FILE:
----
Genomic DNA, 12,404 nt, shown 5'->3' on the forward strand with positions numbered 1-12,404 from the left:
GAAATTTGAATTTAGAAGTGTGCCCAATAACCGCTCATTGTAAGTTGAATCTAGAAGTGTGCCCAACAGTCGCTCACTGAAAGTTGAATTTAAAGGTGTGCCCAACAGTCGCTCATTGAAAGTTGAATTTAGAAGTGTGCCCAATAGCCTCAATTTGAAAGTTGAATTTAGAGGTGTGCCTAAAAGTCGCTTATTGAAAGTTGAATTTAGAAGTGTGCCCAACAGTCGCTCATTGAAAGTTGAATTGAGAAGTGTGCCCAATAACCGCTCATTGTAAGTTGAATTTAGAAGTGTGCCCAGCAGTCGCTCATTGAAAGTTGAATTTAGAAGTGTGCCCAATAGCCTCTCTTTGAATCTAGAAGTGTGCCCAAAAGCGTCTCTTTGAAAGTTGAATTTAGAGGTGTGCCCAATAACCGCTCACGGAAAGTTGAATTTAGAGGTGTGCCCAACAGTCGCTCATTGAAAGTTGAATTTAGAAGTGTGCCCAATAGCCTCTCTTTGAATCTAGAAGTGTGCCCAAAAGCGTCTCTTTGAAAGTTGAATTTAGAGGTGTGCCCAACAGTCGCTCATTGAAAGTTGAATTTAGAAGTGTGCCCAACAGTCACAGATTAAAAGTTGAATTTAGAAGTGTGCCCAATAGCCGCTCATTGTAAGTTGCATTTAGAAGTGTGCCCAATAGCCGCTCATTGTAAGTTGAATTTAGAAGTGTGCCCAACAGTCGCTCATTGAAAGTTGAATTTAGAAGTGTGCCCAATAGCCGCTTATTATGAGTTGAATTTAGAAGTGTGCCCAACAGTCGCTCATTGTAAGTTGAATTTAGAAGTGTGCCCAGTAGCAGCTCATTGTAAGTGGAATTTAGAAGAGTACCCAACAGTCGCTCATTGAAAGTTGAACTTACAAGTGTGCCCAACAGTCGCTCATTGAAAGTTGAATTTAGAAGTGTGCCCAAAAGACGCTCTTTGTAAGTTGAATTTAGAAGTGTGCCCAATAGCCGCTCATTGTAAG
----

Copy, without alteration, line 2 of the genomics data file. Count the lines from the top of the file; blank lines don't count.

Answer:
GAAATTTGAATTTAGAAGTGTGCCCAATAACCGCTCATTGTAAGTTGAATCTAGAAGTGTGCCCAACAGTCGCTCACTGAAAGTTGAATTTAAAGGTGTGCCCAACAGTCGCTCATTGAAAGTTGAATTTAGAAGTGTGCCCAATAGCCTCAATTTGAAAGTTGAATTTAGAGGTGTGCCTAAAAGTCGCTTATTGAAAGTTGAATTTAGAAGTGTGCCCAACAGTCGCTCATTGAAAGTTGAATTGAGAAGTGTGCCCAATAACCGCTCATTGTAAGTTGAATTTAGAAGTGTGCCCAGCAGTCGCTCATTGAAAGTTGAATTTAGAAGTGTGCCCAATAGCCTCTCTTTGAATCTAGAAGTGTGCCCAAAAGCGTCTCTTTGAAAGTTGAATTTAGAGGTGTGCCCAATAACCGCTCACGGAAAGTTGAATTTAGAGGTGTGCCCAACAGTCGCTCATTGAAAGTTGAATTTAGAAGTGTGCCCAATAGCCTCTCTTTGAATCTAGAAGTGTGCCCAAAAGCGTCTCTTTGAAAGTTGAATTTAGAGGTGTGCCCAACAGTCGCTCATTGAAAGTTGAATTTAGAAGTGTGCCCAACAGTCACAGATTAAAAGTTGAATTTAGAAGTGTGCCCAATAGCCGCTCATTGTAAGTTGCATTTAGAAGTGTGCCCAATAGCCGCTCATTGTAAGTTGAATTTAGAAGTGTGCCCAACAGTCGCTCATTGAAAGTTGAATTTAGAAGTGTGCCCAATAGCCGCTTATTATGAGTTGAATTTAGAAGTGTGCCCAACAGTCGCTCATTGTAAGTTGAATTTAGAAGTGTGCCCAGTAGCAGCTCATTGTAAGTGGAATTTAGAAGAGTACCCAACAGTCGCTCATTGAAAGTTGAACTTACAAGTGTGCCCAACAGTCGCTCATTGAAAGTTGAATTTAGAAGTGTGCCCAAAAGACGCTCTTTGTAAGTTGAATTTAGAAGTGTGCCCAATAGCCGCTCATTGTAAG